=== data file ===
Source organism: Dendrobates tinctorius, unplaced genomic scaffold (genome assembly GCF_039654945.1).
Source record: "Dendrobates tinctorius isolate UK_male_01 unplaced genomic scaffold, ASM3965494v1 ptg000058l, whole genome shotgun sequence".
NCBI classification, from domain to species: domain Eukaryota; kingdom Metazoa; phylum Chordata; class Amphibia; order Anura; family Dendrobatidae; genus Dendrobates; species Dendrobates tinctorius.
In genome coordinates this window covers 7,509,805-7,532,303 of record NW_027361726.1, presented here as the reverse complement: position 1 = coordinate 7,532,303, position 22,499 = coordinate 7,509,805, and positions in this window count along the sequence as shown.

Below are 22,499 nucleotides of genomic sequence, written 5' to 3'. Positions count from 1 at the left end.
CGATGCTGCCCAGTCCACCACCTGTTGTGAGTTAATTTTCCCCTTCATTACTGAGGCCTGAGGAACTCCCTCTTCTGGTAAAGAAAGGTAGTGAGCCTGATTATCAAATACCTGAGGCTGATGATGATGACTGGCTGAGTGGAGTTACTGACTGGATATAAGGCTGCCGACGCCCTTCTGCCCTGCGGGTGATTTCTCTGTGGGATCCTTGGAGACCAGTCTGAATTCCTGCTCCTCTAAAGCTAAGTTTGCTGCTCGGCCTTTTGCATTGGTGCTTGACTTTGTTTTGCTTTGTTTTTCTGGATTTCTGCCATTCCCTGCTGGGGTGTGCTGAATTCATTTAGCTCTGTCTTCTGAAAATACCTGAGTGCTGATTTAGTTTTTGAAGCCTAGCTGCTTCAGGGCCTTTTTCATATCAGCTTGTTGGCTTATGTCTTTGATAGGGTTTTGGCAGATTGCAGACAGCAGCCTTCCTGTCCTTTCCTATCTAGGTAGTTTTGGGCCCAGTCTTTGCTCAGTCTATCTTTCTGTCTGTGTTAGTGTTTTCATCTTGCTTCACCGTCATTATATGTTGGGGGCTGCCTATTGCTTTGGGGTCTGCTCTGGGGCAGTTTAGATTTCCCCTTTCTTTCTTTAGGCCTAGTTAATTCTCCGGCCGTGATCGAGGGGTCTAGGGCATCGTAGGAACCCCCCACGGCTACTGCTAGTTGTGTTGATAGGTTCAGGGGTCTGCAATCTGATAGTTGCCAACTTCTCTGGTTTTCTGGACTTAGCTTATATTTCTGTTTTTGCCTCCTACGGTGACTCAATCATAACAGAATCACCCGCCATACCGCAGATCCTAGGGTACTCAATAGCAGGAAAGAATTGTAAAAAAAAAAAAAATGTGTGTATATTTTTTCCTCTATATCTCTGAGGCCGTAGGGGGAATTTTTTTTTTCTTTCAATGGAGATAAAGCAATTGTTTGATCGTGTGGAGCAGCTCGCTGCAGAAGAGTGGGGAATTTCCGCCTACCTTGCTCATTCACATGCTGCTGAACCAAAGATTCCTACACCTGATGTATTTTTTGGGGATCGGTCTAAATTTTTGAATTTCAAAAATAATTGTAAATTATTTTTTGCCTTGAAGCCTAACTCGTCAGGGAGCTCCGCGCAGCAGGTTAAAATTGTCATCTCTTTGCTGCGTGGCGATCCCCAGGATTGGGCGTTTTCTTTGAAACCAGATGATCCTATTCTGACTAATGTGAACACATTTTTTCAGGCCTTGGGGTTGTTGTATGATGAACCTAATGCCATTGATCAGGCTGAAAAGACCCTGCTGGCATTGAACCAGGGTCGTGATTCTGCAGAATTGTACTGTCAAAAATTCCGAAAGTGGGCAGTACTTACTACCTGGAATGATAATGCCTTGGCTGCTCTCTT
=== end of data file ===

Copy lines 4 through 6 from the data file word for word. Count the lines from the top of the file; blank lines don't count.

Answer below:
In genome coordinates this window covers 7,509,805-7,532,303 of record NW_027361726.1, presented here as the reverse complement: position 1 = coordinate 7,532,303, position 22,499 = coordinate 7,509,805, and positions in this window count along the sequence as shown.

Below are 22,499 nucleotides of genomic sequence, written 5' to 3'. Positions count from 1 at the left end.
CGATGCTGCCCAGTCCACCACCTGTTGTGAGTTAATTTTCCCCTTCATTACTGAGGCCTGAGGAACTCCCTCTTCTGGTAAAGAAAGGTAGTGAGCCTGATTATCAAATACCTGAGGCTGATGATGATGACTGGCTGAGTGGAGTTACTGACTGGATATAAGGCTGCCGACGCCCTTCTGCCCTGCGGGTGATTTCTCTGTGGGATCCTTGGAGACCAGTCTGAATTCCTGCTCCTCTAAAGCTAAGTTTGCTGCTCGGCCTTTTGCATTGGTGCTTGACTTTGTTTTGCTTTGTTTTTCTGGATTTCTGCCATTCCCTGCTGGGGTGTGCTGAATTCATTTAGCTCTGTCTTCTGAAAATACCTGAGTGCTGATTTAGTTTTTGAAGCCTAGCTGCTTCAGGGCCTTTTTCATATCAGCTTGTTGGCTTATGTCTTTGATAGGGTTTTGGCAGATTGCAGACAGCAGCCTTCCTGTCCTTTCCTATCTAGGTAGTTTTGGGCCCAGTCTTTGCTCAGTCTATCTTTCTGTCTGTGTTAGTGTTTTCATCTTGCTTCACCGTCATTATATGTTGGGGGCTGCCTATTGCTTTGGGGTCTGCTCTGGGGCAGTTTAGATTTCCCCTTTCTTTCTTTAGGCCTAGTTAATTCTCCGGCCGTGATCGAGGGGTCTAGGGCATCGTAGGAACCCCCCACGGCTACTGCTAGTTGTGTTGATAGGTTCAGGGGTCTGCAATCTGATAGTTGCCAACTTCTCTGGTTTTCTGGACTTAGCTTATATTTCTGTTTTTGCCTCCTACGGTGACTCAATCATAACAGAATCACCCGCCATACCGCAGATCCTAGGGTACTCAATAGCAGGAAAGAATTGTAAAAAAAAAAAAAATGTGTGTATATTTTTTCCTCTATATCTCTGAGGCCGTAGGGGGAATTTTTTTTTTCTTTCAATGGAGATAAAGCAATTGTTTGATCGTGTGGAGCAGCTCGCTGCAGAAGAGTGGGGAATTTCCGCCTACCTTGCTCATTCACATGCTGCTGAACCAAAGATTCCTACACCTGATGTATTTTTTGGGGATCGGTCTAAATTTTTGAATTTCAAAAATAATTGTAAATTATTTTTTGCCTTGAAGCCTAACTCGTCAGGGAGCTCCGCGCAGCAGGTTAAAATTGTCATCTCTTTGCTGCGTGGCGATCCCCAGGATTGGGCGTTTTCTTTGAAACCAGATGATCCTATTCTGACTAATGTGAACACATTTTTTCAGGCCTTGGGGTTGTTGTATGATGAACCTAATGCCATTGATCAGGCTGAAAAGACCCTGCTGGCATTGAACCAGGGTCGTGATTCTGCAGAATTGTACTGTCAAAAATTCCGAAAGTGGGCAGTACTTACTACCTGGAATGATAATGCCTTGGCTGCTCTCTT